California researchers study how sharks impact local economies

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Swimmers, surfers and businesses in Southern California have adapted to life with juvenile great white sharks. Now, researchers who have studied sharks for years are trying to understand their impact on the local economy.

Chris Lowe, director of the Shark Lab at Cal State Long Beach, told CBS News correspondent Carter Evans that juvenile great white sharks, those under 7-years-old, who live off the Los Angeles County coastline, mostly ignore people – but sometimes, they get curious.

“No different than a neighborhood dog, right? You’re out walking with somebody and the dog comes over and gives you a sniff,” Lowe said.

Evans joined Lowe’s team as they entered shark-infested waters. The researchers used a massive fishing net to to capture and tag some of the sea life the sharks might feed on. Lowe said people aren’t on the menu. But, on the rare occasion a shark bites a person, it makes national news. The Shark Lab wants to understand how shark bites are impacting local economies – both positively and negatively.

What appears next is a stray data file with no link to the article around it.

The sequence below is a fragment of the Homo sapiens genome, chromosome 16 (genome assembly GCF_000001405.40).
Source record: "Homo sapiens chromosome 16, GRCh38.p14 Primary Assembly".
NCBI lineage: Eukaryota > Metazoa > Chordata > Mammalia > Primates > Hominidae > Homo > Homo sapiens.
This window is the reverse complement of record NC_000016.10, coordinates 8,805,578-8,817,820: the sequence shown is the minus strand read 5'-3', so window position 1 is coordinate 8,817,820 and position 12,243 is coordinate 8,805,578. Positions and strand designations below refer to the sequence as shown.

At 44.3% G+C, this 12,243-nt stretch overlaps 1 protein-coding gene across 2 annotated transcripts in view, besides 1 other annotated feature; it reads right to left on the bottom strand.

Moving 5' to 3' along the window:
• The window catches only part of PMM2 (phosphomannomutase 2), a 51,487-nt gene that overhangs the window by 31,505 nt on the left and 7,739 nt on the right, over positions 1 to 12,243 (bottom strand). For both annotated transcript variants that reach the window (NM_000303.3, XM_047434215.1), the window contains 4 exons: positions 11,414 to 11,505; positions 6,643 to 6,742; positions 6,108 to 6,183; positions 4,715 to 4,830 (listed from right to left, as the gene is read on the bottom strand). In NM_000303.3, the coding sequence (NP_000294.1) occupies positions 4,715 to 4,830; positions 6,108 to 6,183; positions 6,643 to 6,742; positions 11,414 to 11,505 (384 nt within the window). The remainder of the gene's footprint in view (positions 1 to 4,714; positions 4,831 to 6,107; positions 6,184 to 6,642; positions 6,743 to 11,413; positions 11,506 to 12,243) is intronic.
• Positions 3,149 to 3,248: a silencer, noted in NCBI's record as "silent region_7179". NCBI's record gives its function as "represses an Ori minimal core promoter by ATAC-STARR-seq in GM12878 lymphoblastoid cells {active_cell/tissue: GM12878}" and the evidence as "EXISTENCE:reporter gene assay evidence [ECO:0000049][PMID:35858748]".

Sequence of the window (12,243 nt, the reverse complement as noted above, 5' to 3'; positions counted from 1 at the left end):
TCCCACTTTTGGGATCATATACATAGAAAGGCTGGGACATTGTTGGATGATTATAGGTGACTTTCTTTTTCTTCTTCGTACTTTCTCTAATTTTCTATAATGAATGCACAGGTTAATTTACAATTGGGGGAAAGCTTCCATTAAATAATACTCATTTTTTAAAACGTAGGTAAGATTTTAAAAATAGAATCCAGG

Lowe said that several a couple of years ago, the Huntington Beach City Council revealed there was a $7 million loss in hotel reservations as a result of a shark attack in Camp Pendleton — more than 60 miles away from Huntington Beach.

But there is also evidence shark bites can have the opposite effect. A West Virginia University study found an initial increase in hotel bookings three days after an attack, but after that, the bookings drop.

Economist Dede Long is working with the Shark Lab to study the financial impact of the public’s reaction to shark attacks.

“Some people might think, ‘Oh, I take this really seriously, I don’t want to go the beach,’” Long said. “But some people might think, ‘Oh, this is really exciting. I actually want to pursue this opportunity.’”

Santa Barbara surf shop owner Sam Holcombe said the sharks are not hurting his business.

“When I educate the standup paddle board renters about the sharks, very few choose to not go,” Holcombe said.

Tourism professor Katie Dudley, who also works with the Shark Lab, said sharks are low on the list of concerns for beachgoers.

When Evans hit the water again with researchers near where the fishing net was placed, they found a great white shark close to 9-feet-long.

“Oh, absolutely,” Dudley responded when asked if people are going shark watching. “That’s why this team is so great and unique — because we’re coming at it at every different angle, so that hopefully, we can make a truly sustainable model to help have a thriving tourism destination right next to a thriving shark population in our oceans.”

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